5 Ways Managers Can Help Improve Workplace Satisfaction

Managing any team will be challenging, as there’s more to it than hiring people and scheduling shifts. You also have to keep them working. You’ll see dramatic increases in productivity if you can improve morale and workforce engagement. For example, improved workplace satisfaction will reduce turnover and the number of sick days your team takes. The question for most managers is how they can achieve this. Here are 5 ways in which managers can help improve workplace satisfaction.

Be Flexible

Employees appreciate having greater autonomy, responsibility and control over what they do. At a minimum, you’ll need to stop micromanaging them. You could eliminate red tape and bureaucracy so that people don’t have to jump through hoops to get things done. Finding ways to streamline your processes will make them more efficient, too.

If possible, allow them to work from home or on a flexible schedule. You might see gains simply by shifting their work schedule so they can avoid rush hour.

Invest in Their Health and Safety

Many companies say they care about their employees. If you invest in the health and safety of your team, you’re proving that you do. For example, you could have casual safety meetings. These are often referred to as toolbox talks or safety time-outs. In these meetings, teams that deal with safety hazards address any and all health and safety issues. Crew members might discuss how to use power tools safety, or a warehouse manager may discuss proper lifting techniques. These can be short presentations on coping with stress, recognizing repetitive stress injuries or providing first aid.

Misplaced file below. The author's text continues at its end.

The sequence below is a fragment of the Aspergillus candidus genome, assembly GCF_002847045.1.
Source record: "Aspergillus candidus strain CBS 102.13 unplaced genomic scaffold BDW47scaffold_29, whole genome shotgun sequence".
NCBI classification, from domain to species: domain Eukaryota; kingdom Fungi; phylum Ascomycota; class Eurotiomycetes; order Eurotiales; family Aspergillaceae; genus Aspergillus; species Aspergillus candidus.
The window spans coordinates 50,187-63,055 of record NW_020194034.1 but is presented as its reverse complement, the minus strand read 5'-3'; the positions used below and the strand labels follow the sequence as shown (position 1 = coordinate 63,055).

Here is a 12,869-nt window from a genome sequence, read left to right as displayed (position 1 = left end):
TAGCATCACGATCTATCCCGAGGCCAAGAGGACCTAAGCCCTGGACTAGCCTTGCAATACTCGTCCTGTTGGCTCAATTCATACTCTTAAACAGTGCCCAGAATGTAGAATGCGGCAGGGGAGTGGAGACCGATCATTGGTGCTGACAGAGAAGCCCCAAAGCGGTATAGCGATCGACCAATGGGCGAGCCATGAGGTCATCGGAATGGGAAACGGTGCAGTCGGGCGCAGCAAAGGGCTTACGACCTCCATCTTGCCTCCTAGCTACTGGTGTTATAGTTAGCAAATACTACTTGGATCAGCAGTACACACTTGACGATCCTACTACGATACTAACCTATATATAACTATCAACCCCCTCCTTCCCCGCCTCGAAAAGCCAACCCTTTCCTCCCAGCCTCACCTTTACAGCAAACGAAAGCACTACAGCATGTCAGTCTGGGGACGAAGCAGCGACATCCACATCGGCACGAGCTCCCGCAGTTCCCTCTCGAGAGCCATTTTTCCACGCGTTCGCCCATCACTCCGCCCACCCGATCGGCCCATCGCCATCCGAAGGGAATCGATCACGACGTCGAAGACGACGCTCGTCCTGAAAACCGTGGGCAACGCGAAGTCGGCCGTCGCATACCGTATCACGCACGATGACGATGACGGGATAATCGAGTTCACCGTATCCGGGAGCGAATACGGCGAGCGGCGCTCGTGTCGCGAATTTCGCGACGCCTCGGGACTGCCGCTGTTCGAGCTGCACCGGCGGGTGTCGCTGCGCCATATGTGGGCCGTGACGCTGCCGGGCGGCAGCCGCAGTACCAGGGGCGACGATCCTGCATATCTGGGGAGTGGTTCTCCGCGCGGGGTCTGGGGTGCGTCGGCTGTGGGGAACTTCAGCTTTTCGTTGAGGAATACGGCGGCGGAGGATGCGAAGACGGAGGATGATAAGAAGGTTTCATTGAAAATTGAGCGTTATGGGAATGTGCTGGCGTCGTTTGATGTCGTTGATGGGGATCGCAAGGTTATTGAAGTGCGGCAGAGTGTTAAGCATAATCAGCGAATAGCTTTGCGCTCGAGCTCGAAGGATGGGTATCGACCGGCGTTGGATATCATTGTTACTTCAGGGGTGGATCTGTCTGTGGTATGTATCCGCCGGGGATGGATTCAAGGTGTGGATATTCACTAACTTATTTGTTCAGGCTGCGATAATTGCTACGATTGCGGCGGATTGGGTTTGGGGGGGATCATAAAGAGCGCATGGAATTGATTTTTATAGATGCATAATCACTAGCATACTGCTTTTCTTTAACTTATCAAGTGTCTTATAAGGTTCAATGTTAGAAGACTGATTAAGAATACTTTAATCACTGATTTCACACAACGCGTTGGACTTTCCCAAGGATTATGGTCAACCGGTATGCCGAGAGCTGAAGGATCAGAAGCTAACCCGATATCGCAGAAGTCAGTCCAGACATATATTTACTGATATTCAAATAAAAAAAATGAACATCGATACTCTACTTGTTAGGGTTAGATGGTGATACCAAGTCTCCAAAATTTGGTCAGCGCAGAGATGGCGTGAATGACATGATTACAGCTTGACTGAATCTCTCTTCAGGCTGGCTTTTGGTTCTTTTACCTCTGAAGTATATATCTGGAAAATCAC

These meetings should be in addition to mandatory safety training and periodic safety meetings. The talks should cover topics of importance to your crew. The goal is for each talk to be five to fifteen minutes. Let team members propose topics, and let those who have the interest and expertise lead them.

Recognize and Reward People

Employees want to know that they are valued. One way to do this is to give them recognition. Note that this doesn’t have to be a bonus in their paycheck; it could be as simple as an announcement on the intercom or the company newsletter.

Make sure to praise them in team meetings when warranted and implement recognition systems that automatically seek out people for recognition and give them a perk. For example, give the employee of the month the best parking spot, or give them ad-hoc gifts like vouchers or an extra day of paid vacation. Reward them for meeting stretch goals, so that everyone has a goal they can strive for and realistically meet.

Promote Transparency

Open up channels of communication. Give disgruntled employees an avenue for venting their frustrations aside from talking to the department gossip. Provide them a way to make their complaints and address their problems, especially if the problem is their boss or team lead. Encourage collaboration on teams so that everyone feels heard and respected.

Open communications should be two ways. Send out company newsletters that let people know what is going on, whether it is good news or bad news. Hold meetings so that people can ask questions and have their concerns addressed.

Provide Employee Training and Development

In many workplaces, there is a minimum level of training required for people to legally be allowed to do their jobs. For example, someone must attend construction site safety training sessions before they can walk onto the worksite. However, you should provide more training opportunities. Let them learn new skills, so they’re qualified for a wider range of assignments. You should also consider offering mentoring or coaching. This will facilitate knowledge sharing within the organization as well as engagement.

If you can improve workplace satisfaction, you won’t just see increased morale; your company will see a number of benefits that have a direct impact on the bottom line.

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